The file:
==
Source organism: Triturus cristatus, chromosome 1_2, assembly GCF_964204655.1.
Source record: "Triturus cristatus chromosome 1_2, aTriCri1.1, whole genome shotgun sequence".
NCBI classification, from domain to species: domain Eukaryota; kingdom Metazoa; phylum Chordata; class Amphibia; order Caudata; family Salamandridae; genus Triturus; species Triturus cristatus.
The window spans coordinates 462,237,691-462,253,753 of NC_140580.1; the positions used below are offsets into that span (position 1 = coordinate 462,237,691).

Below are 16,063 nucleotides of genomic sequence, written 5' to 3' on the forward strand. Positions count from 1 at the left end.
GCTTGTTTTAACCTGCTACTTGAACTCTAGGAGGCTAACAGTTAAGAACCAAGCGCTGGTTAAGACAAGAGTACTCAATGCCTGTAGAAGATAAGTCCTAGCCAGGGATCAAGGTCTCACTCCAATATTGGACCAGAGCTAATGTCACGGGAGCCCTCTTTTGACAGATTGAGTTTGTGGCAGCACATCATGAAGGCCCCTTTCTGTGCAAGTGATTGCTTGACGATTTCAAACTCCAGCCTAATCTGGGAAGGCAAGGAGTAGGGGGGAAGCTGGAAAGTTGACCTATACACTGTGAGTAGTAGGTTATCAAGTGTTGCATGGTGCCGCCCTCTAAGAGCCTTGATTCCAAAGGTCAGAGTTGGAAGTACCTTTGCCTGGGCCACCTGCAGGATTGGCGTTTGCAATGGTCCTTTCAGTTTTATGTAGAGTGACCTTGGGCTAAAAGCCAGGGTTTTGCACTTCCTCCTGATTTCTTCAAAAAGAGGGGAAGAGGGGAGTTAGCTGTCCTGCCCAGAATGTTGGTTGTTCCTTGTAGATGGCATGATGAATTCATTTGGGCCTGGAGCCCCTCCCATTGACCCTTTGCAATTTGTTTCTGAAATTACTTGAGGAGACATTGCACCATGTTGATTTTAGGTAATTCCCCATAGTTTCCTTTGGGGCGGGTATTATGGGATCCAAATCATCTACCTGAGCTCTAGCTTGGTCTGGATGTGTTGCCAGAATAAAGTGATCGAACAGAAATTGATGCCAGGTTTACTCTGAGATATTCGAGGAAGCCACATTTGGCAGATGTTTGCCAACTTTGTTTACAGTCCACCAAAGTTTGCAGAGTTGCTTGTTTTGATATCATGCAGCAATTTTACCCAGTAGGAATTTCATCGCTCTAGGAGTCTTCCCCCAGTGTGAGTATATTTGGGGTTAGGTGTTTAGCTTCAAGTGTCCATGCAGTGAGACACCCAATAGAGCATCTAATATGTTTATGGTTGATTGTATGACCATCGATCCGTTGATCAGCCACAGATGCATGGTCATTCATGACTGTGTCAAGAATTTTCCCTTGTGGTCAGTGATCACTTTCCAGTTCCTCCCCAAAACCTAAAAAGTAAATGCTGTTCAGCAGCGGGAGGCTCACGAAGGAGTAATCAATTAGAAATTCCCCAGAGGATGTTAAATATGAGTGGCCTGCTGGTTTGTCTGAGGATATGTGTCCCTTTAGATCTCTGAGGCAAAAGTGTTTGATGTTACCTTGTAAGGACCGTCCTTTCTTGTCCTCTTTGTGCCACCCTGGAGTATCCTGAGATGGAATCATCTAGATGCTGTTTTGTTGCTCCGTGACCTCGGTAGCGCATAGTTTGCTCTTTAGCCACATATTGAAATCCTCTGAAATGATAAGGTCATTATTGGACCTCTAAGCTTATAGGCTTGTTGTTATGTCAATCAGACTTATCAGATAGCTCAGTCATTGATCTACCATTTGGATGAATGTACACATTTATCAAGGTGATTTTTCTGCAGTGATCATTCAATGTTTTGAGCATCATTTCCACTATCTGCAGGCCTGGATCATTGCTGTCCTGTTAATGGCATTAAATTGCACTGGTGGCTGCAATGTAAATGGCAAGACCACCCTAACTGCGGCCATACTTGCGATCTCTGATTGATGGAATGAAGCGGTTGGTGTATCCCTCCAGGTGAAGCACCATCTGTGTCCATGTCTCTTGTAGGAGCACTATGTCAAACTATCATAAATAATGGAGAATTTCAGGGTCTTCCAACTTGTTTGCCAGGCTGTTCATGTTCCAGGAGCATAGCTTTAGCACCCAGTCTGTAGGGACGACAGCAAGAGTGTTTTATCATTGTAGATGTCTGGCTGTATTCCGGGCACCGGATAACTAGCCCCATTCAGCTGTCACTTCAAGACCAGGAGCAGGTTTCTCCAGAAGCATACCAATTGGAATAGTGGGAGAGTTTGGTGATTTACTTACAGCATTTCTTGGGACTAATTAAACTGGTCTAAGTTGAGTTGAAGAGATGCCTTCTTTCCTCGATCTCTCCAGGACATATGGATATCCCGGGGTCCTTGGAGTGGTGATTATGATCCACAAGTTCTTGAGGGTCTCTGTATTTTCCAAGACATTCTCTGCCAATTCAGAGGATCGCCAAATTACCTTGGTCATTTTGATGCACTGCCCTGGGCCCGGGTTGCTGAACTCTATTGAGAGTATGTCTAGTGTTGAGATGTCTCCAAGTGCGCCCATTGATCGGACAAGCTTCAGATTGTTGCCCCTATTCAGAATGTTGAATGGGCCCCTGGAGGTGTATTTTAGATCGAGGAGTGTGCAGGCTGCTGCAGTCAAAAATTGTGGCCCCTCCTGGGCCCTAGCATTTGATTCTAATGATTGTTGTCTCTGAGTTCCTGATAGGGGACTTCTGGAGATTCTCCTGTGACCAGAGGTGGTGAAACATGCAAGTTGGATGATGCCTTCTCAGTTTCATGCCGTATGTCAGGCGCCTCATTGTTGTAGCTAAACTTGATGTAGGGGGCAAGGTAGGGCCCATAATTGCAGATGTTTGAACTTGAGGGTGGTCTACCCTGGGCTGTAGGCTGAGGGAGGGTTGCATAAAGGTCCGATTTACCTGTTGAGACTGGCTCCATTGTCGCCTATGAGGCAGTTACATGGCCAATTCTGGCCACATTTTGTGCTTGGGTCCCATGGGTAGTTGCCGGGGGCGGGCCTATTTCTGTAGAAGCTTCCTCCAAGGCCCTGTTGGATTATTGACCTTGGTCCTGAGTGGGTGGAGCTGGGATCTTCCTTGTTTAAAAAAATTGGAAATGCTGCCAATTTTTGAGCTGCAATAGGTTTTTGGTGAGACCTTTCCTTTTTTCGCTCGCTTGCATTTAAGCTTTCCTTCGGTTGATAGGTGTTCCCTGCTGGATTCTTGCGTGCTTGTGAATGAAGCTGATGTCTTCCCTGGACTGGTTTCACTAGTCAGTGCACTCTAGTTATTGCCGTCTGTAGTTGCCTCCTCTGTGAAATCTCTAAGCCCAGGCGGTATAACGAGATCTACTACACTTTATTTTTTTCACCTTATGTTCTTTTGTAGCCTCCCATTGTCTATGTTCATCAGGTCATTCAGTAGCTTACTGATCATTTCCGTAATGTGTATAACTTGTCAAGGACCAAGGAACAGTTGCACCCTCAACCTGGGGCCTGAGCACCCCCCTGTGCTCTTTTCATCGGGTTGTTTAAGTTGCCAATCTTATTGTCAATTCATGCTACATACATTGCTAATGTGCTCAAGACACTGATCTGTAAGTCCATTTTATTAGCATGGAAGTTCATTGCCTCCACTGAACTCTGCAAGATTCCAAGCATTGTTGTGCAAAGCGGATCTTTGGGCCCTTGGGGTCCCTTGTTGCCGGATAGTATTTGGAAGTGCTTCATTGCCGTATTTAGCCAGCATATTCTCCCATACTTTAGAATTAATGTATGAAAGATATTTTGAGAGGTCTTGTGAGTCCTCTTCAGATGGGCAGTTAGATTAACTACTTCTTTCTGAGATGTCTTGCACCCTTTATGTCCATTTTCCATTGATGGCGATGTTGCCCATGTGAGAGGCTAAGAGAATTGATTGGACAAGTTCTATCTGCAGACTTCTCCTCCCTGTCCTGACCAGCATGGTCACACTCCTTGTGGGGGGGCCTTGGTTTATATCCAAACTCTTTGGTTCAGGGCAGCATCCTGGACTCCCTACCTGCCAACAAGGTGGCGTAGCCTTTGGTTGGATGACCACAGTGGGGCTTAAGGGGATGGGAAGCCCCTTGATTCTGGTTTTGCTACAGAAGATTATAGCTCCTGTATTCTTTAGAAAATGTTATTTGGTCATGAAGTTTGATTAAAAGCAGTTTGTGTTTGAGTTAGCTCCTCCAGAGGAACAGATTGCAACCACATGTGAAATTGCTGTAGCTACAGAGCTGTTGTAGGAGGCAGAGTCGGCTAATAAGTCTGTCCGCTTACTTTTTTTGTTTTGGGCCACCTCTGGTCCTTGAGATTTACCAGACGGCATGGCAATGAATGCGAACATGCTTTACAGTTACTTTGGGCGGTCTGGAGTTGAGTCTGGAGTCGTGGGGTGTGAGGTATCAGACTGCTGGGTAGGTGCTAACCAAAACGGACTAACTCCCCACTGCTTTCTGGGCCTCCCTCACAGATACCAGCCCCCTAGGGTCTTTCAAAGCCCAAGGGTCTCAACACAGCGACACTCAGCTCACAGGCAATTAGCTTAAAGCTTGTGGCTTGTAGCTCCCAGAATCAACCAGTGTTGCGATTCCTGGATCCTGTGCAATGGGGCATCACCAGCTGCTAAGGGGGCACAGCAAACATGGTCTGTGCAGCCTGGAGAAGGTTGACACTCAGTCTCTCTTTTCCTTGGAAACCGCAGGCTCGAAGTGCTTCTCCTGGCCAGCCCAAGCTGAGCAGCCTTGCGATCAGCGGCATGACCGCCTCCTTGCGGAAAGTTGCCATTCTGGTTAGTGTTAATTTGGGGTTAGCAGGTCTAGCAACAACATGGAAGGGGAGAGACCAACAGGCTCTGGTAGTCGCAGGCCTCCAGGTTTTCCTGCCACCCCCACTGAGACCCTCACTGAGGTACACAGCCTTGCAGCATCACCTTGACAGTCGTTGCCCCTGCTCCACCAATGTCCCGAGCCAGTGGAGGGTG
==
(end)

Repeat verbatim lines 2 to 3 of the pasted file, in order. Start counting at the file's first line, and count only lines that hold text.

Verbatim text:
Source record: "Triturus cristatus chromosome 1_2, aTriCri1.1, whole genome shotgun sequence".
NCBI classification, from domain to species: domain Eukaryota; kingdom Metazoa; phylum Chordata; class Amphibia; order Caudata; family Salamandridae; genus Triturus; species Triturus cristatus.